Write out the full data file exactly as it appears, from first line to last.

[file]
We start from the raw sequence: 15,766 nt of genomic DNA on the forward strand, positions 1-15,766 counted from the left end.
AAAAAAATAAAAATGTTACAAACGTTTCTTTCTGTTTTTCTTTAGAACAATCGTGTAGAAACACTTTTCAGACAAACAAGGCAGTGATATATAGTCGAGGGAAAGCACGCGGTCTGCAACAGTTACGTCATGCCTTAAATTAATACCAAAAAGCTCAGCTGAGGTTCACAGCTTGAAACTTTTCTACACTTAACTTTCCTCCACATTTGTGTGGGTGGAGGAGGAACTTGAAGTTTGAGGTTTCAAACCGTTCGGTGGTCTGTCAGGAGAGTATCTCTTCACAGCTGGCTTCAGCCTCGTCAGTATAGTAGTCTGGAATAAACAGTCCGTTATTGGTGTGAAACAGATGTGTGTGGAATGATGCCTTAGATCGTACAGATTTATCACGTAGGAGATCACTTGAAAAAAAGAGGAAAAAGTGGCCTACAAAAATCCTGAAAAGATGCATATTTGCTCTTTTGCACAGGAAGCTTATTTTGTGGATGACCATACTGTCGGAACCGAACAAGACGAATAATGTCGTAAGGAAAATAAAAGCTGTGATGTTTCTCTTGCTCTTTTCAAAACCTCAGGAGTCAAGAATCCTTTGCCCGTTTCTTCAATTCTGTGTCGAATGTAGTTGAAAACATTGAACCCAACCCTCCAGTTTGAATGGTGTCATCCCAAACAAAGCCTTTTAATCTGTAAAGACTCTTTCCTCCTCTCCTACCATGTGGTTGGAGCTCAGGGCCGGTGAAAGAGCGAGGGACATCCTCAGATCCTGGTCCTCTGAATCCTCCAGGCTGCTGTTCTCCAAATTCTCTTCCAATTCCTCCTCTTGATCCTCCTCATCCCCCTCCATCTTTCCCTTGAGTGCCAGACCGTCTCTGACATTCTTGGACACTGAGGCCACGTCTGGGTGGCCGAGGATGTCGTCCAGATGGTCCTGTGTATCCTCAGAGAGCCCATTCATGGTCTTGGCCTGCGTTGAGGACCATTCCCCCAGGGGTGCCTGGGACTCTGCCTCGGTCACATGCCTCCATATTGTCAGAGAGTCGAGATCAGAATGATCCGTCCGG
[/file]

We start from the raw sequence: 15,766 nt of genomic DNA on the forward strand, positions 1-15,766 counted from the left end.
AAAAAAATAAAAATGTTACAAACGTTTCTTTCTGTTTTTCTTTAGAACAATCGTGTAGAAACACTTTTCAGACAAACAAGGCAGTGATATATAGTCGAGGGAAAGCACGCGGTCTGCAACAGTTACGTCATGCCTTAAATTAATACCAAAAAGCTCAGCTGAGGTTCACAGCTTGAAACTTTTCTACACTTAACTTTCCTCCACATTTGTGTGGGTGGAGGAGGAACTTGAAGTTTGAGGTTTCAAACCGTTCGGTGGTCTGTCAGGAGAGTATCTCTTCACAGCTGGCTTCAGCCTCGTCAGTATAGTAGTCTGGAATAAACAGTCCGTTATTGGTGTGAAACAGATGTGTGTGGAATGATGCCTTAGATCGTACAGATTTATCACGTAGGAGATCACTTGAAAAAAAGAGGAAAAAGTGGCCTACAAAAATCCTGAAAAGATGCATATTTGCTCTTTTGCACAGGAAGCTTATTTTGTGGATGACCATACTGTCGGAACCGAACAAGACGAATAATGTCGTAAGGAAAATAAAAGCTGTGATGTTTCTCTTGCTCTTTTCAAAACCTCAGGAGTCAAGAATCCTTTGCCCGTTTCTTCAATTCTGTGTCGAATGTAGTTGAAAACATTGAACCCAACCCTCCAGTTTGAATGGTGTCATCCCAAACAAAGCCTTTTAATCTGTAAAGACTCTTTCCTCCTCTCCTACCATGTGGTTGGAGCTCAGGGCCGGTGAAAGAGCGAGGGACATCCTCAGATCCTGGTCCTCTGAATCCTCCAGGCTGCTGTTCTCCAAATTCTCTTCCAATTCCTCCTCTTGATCCTCCTCATCCCCCTCCATCTTTCCCTTGAGTGCCAGACCGTCTCTGACATTCTTGGACACTGAGGCCACGTCTGGGTGGCCGAGGATGTCGTCCAGATGGTCCTGTGTATCCTCAGAGAGCCCATTCATGGTCTTGGCCTGCGTTGAGGACCATTCCCCCAGGGGTGCCTGGGACTCTGCCTCGGTCACATGCCTCCATATTGTCAGAGAGTCGAGATCAGAATGATCCGTCCGG